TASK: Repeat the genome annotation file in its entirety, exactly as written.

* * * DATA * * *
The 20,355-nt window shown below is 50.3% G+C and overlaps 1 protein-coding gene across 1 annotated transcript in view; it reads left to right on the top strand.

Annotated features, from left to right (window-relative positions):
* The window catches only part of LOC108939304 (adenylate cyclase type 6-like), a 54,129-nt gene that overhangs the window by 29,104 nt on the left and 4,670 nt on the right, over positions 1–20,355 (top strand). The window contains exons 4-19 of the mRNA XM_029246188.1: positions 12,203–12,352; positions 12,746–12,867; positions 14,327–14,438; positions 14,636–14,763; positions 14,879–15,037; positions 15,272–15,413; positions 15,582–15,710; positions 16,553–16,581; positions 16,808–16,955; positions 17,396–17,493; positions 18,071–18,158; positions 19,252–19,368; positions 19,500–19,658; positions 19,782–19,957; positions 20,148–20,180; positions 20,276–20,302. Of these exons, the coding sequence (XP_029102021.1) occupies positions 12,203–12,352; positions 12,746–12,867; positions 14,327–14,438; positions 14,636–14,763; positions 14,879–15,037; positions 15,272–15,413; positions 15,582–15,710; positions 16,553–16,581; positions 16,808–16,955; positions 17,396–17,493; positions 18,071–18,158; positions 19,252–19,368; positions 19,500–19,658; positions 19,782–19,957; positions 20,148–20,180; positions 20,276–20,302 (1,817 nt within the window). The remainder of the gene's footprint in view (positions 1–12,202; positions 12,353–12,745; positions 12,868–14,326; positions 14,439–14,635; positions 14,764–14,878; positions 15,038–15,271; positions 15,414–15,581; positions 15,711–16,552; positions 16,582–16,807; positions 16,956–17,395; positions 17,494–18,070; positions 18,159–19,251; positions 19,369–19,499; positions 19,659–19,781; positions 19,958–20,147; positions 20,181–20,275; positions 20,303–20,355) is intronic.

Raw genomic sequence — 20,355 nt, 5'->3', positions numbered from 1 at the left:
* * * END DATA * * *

The 20,355-nt window shown below is 50.3% G+C and overlaps 1 protein-coding gene across 1 annotated transcript in view; it reads left to right on the top strand.

Annotated features, from left to right (window-relative positions):
* The window catches only part of LOC108939304 (adenylate cyclase type 6-like), a 54,129-nt gene that overhangs the window by 29,104 nt on the left and 4,670 nt on the right, over positions 1–20,355 (top strand). The window contains exons 4-19 of the mRNA XM_029246188.1: positions 12,203–12,352; positions 12,746–12,867; positions 14,327–14,438; positions 14,636–14,763; positions 14,879–15,037; positions 15,272–15,413; positions 15,582–15,710; positions 16,553–16,581; positions 16,808–16,955; positions 17,396–17,493; positions 18,071–18,158; positions 19,252–19,368; positions 19,500–19,658; positions 19,782–19,957; positions 20,148–20,180; positions 20,276–20,302. Of these exons, the coding sequence (XP_029102021.1) occupies positions 12,203–12,352; positions 12,746–12,867; positions 14,327–14,438; positions 14,636–14,763; positions 14,879–15,037; positions 15,272–15,413; positions 15,582–15,710; positions 16,553–16,581; positions 16,808–16,955; positions 17,396–17,493; positions 18,071–18,158; positions 19,252–19,368; positions 19,500–19,658; positions 19,782–19,957; positions 20,148–20,180; positions 20,276–20,302 (1,817 nt within the window). The remainder of the gene's footprint in view (positions 1–12,202; positions 12,353–12,745; positions 12,868–14,326; positions 14,439–14,635; positions 14,764–14,878; positions 15,038–15,271; positions 15,414–15,581; positions 15,711–16,552; positions 16,582–16,807; positions 16,956–17,395; positions 17,494–18,070; positions 18,159–19,251; positions 19,369–19,499; positions 19,659–19,781; positions 19,958–20,147; positions 20,181–20,275; positions 20,303–20,355) is intronic.

Raw genomic sequence — 20,355 nt, 5'->3', positions numbered from 1 at the left: